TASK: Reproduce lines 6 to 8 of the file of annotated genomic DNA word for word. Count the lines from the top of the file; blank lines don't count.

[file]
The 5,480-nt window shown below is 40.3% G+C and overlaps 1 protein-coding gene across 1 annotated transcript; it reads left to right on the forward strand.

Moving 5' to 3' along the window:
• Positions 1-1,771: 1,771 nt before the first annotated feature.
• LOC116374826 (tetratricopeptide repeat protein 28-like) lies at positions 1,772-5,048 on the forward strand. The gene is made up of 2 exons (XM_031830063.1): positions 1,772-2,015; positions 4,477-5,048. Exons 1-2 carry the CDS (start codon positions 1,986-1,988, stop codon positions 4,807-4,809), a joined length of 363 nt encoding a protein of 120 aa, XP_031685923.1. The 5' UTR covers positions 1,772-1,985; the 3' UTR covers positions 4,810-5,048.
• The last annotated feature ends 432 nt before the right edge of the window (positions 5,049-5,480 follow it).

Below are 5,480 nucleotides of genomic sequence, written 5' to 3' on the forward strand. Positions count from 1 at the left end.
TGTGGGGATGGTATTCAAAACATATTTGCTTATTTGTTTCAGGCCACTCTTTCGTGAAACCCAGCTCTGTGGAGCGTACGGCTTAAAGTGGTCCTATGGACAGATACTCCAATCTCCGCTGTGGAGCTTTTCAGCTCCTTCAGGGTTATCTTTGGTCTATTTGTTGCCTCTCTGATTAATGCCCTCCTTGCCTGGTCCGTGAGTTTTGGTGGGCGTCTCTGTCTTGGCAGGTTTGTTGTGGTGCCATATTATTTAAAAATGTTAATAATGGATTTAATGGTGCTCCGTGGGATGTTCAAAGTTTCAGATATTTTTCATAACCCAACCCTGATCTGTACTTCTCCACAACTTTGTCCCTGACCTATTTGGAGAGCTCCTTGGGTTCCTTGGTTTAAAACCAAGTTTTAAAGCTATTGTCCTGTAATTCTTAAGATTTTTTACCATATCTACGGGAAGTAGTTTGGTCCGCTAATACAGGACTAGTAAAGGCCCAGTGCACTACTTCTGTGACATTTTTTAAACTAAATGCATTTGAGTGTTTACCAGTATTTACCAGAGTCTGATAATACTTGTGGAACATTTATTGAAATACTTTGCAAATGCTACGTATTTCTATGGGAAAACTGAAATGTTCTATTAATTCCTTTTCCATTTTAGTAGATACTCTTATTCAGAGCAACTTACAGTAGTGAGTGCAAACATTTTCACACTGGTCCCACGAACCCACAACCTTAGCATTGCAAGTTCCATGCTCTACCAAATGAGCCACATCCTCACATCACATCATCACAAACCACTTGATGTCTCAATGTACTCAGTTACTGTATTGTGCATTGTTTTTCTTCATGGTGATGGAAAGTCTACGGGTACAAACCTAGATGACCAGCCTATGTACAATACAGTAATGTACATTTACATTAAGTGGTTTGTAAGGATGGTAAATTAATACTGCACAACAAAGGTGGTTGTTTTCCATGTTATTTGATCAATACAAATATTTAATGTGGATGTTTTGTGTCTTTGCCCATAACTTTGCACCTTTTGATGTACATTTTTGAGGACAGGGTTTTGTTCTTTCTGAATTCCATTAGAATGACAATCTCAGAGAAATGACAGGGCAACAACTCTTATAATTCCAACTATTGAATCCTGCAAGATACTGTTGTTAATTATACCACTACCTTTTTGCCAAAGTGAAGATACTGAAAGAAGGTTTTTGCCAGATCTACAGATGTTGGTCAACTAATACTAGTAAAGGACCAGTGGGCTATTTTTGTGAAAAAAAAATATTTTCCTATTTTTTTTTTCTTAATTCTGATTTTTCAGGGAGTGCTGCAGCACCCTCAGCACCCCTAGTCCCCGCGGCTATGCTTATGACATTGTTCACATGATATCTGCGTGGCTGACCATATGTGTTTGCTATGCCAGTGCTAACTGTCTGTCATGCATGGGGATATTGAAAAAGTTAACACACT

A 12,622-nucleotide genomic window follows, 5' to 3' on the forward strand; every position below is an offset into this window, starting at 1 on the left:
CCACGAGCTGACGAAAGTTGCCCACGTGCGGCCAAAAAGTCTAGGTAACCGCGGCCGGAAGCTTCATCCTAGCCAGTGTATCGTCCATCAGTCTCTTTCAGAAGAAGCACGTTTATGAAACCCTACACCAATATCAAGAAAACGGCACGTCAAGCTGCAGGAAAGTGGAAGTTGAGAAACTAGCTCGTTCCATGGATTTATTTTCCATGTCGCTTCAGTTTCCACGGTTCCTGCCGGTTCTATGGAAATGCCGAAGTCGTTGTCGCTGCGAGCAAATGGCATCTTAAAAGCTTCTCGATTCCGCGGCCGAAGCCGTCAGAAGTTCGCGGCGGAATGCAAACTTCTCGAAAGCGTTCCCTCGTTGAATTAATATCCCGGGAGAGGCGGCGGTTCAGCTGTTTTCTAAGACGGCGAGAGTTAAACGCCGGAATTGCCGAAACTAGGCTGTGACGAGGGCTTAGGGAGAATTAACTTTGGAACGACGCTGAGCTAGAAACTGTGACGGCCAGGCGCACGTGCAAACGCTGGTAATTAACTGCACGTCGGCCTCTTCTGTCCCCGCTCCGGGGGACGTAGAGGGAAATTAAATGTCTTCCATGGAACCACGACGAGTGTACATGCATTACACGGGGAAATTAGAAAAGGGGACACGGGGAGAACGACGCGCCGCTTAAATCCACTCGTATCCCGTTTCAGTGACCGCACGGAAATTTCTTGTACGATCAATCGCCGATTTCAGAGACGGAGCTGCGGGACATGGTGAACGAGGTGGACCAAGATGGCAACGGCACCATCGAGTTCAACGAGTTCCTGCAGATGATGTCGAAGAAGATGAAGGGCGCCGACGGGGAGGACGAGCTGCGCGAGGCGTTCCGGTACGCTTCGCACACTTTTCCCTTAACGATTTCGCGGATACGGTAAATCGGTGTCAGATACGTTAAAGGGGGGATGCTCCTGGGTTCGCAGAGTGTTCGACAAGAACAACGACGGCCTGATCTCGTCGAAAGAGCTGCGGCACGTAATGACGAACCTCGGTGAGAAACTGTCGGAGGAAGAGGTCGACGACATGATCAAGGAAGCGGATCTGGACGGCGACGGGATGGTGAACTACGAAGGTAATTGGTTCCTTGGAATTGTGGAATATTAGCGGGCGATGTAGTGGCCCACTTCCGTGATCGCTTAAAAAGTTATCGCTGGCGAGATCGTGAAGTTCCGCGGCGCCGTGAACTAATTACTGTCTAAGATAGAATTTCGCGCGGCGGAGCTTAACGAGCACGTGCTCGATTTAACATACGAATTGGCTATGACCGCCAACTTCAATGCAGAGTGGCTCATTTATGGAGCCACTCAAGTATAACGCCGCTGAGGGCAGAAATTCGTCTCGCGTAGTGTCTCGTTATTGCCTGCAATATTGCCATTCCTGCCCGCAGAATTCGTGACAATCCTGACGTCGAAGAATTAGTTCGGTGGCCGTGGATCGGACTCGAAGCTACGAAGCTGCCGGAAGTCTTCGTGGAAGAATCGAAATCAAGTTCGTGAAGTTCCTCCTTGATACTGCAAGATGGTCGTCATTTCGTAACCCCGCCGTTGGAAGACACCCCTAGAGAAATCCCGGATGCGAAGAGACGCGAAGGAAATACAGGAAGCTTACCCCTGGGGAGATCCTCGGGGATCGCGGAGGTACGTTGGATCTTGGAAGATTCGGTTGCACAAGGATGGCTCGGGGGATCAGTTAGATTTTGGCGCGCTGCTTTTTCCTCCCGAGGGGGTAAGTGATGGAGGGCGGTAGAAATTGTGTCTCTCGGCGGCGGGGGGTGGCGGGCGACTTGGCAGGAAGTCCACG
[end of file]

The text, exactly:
Below are 5,480 nucleotides of genomic sequence, written 5' to 3' on the forward strand. Positions count from 1 at the left end.
TGTGGGGATGGTATTCAAAACATATTTGCTTATTTGTTTCAGGCCACTCTTTCGTGAAACCCAGCTCTGTGGAGCGTACGGCTTAAAGTGGTCCTATGGACAGATACTCCAATCTCCGCTGTGGAGCTTTTCAGCTCCTTCAGGGTTATCTTTGGTCTATTTGTTGCCTCTCTGATTAATGCCCTCCTTGCCTGGTCCGTGAGTTTTGGTGGGCGTCTCTGTCTTGGCAGGTTTGTTGTGGTGCCATATTATTTAAAAATGTTAATAATGGATTTAATGGTGCTCCGTGGGATGTTCAAAGTTTCAGATATTTTTCATAACCCAACCCTGATCTGTACTTCTCCACAACTTTGTCCCTGACCTATTTGGAGAGCTCCTTGGGTTCCTTGGTTTAAAACCAAGTTTTAAAGCTATTGTCCTGTAATTCTTAAGATTTTTTACCATATCTACGGGAAGTAGTTTGGTCCGCTAATACAGGACTAGTAAAGGCCCAGTGCACTACTTCTGTGACATTTTTTAAACTAAATGCATTTGAGTGTTTACCAGTATTTACCAGAGTCTGATAATACTTGTGGAACATTTATTGAAATACTTTGCAAATGCTACGTATTTCTATGGGAAAACTGAAATGTTCTATTAATTCCTTTTCCATTTTAGTAGATACTCTTATTCAGAGCAACTTACAGTAGTGAGTGCAAACATTTTCACACTGGTCCCACGAACCCACAACCTTAGCATTGCAAGTTCCATGCTCTACCAAATGAGCCACATCCTCACATCACATCATCACAAACCACTTGATGTCTCAATGTACTCAGTTACTGTATTGTGCATTGTTTTTCTTCATGGTGATGGAAAGTCTACGGGTACAAACCTAGATGACCAGCCTATGTACAATACAGTAATGTACATTTACATTAAGTGGTTTGTAAGGATGGTAAATTAATACTGCACAACAAAGGTGGTTGTTTTCCATGTTATTTGATCAATACAAATATTTAATGTGGATGTTTTGTGTCTTTGCCCATAACTTTGCACCTTTTGATGTACATTTTTGAGGACAGGGTTTTGTTCTTTCTGAATTCCATTAGAATGACAATCTCAGAGAAATGACAGGGCAACAACTCTTATAATTCCAACTATTGAATCCTGCAAGATACTGTTGTTAATTATACCACTACCTTTTTGCCAAAGTGAAGATACTGAAAGAAGGTTTTTGCCAGATCTACAGATGTTGGTCAACTAATACTAGTAAAGGACCAGTGGGCTATTTTTGTGAAAAAAAAATATTTTCCTATTTTTTTTTTCTTAATTCTGATTTTTCAGGGAGTGCTGCAGCACCCTCAGCACCCCTAGTCCCCGCGGCTATGCTTATGACATTGTTCACATGATATCTGCGTGGCTGACCATATGTGTTTGCTATGCCAGTGCTAACTGTCTGTCATGCATGGGGATATTGAAAAAGTTAACACACT

A 12,622-nucleotide genomic window follows, 5' to 3' on the forward strand; every position below is an offset into this window, starting at 1 on the left: